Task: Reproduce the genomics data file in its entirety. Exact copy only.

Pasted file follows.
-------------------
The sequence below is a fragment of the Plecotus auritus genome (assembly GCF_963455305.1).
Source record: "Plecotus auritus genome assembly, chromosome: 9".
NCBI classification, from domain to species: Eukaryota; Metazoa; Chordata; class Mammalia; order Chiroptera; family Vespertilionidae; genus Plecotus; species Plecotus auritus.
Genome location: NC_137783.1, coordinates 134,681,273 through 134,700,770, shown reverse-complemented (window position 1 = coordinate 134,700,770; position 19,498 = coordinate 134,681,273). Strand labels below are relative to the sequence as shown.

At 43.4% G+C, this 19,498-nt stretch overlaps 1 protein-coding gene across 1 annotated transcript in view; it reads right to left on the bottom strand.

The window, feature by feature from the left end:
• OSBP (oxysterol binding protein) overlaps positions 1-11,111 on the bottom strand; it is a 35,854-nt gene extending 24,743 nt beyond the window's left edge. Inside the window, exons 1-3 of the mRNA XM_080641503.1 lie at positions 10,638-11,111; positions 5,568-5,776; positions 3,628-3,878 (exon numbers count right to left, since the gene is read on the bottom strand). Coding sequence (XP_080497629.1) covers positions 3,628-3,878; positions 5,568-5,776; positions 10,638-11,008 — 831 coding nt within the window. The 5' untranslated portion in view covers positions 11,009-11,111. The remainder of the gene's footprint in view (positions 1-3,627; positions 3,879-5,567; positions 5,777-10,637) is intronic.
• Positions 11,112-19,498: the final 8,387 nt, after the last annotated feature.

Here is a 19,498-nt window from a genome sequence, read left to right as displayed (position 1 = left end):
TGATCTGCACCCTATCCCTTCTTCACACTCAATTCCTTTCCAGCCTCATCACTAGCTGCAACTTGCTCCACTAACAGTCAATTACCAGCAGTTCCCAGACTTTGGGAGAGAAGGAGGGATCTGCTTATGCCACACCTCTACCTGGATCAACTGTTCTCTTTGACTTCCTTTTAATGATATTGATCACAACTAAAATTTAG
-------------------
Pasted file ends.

The sequence below is a fragment of the Plecotus auritus genome (assembly GCF_963455305.1).
Source record: "Plecotus auritus genome assembly, chromosome: 9".
NCBI classification, from domain to species: Eukaryota; Metazoa; Chordata; class Mammalia; order Chiroptera; family Vespertilionidae; genus Plecotus; species Plecotus auritus.
Genome location: NC_137783.1, coordinates 134,681,273 through 134,700,770, shown reverse-complemented (window position 1 = coordinate 134,700,770; position 19,498 = coordinate 134,681,273). Strand labels below are relative to the sequence as shown.

At 43.4% G+C, this 19,498-nt stretch overlaps 1 protein-coding gene across 1 annotated transcript in view; it reads right to left on the bottom strand.

The window, feature by feature from the left end:
• OSBP (oxysterol binding protein) overlaps positions 1-11,111 on the bottom strand; it is a 35,854-nt gene extending 24,743 nt beyond the window's left edge. Inside the window, exons 1-3 of the mRNA XM_080641503.1 lie at positions 10,638-11,111; positions 5,568-5,776; positions 3,628-3,878 (exon numbers count right to left, since the gene is read on the bottom strand). Coding sequence (XP_080497629.1) covers positions 3,628-3,878; positions 5,568-5,776; positions 10,638-11,008 — 831 coding nt within the window. The 5' untranslated portion in view covers positions 11,009-11,111. The remainder of the gene's footprint in view (positions 1-3,627; positions 3,879-5,567; positions 5,777-10,637) is intronic.
• Positions 11,112-19,498: the final 8,387 nt, after the last annotated feature.

Here is a 19,498-nt window from a genome sequence, read left to right as displayed (position 1 = left end):
TGATCTGCACCCTATCCCTTCTTCACACTCAATTCCTTTCCAGCCTCATCACTAGCTGCAACTTGCTCCACTAACAGTCAATTACCAGCAGTTCCCAGACTTTGGGAGAGAAGGAGGGATCTGCTTATGCCACACCTCTACCTGGATCAACTGTTCTCTTTGACTTCCTTTTAATGATATTGATCACAACTAAAATTTAG